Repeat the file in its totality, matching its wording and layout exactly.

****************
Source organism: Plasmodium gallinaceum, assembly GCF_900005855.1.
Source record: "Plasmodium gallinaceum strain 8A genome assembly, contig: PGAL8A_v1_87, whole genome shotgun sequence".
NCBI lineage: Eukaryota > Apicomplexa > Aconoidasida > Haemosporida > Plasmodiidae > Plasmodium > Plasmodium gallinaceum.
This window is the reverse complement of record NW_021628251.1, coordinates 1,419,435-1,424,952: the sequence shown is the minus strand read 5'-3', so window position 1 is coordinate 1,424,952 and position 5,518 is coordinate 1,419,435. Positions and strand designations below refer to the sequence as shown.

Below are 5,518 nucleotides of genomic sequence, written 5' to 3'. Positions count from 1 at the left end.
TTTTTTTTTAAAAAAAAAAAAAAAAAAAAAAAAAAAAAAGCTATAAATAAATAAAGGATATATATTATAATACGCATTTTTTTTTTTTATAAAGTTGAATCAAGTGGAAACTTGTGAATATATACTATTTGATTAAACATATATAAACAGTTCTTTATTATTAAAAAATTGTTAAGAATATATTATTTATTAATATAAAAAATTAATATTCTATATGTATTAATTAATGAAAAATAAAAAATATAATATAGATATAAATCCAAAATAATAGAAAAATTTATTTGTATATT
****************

Source organism: Plasmodium gallinaceum, assembly GCF_900005855.1.
Source record: "Plasmodium gallinaceum strain 8A genome assembly, contig: PGAL8A_v1_87, whole genome shotgun sequence".
NCBI lineage: Eukaryota > Apicomplexa > Aconoidasida > Haemosporida > Plasmodiidae > Plasmodium > Plasmodium gallinaceum.
This window is the reverse complement of record NW_021628251.1, coordinates 1,419,435-1,424,952: the sequence shown is the minus strand read 5'-3', so window position 1 is coordinate 1,424,952 and position 5,518 is coordinate 1,419,435. Positions and strand designations below refer to the sequence as shown.

Below are 5,518 nucleotides of genomic sequence, written 5' to 3'. Positions count from 1 at the left end.
TTTTTTTTTAAAAAAAAAAAAAAAAAAAAAAAAAAAAAAGCTATAAATAAATAAAGGATATATATTATAATACGCATTTTTTTTTTTTATAAAGTTGAATCAAGTGGAAACTTGTGAATATATACTATTTGATTAAACATATATAAACAGTTCTTTATTATTAAAAAATTGTTAAGAATATATTATTTATTAATATAAAAAATTAATATTCTATATGTATTAATTAATGAAAAATAAAAAATATAATATAGATATAAATCCAAAATAATAGAAAAATTTATTTGTATATT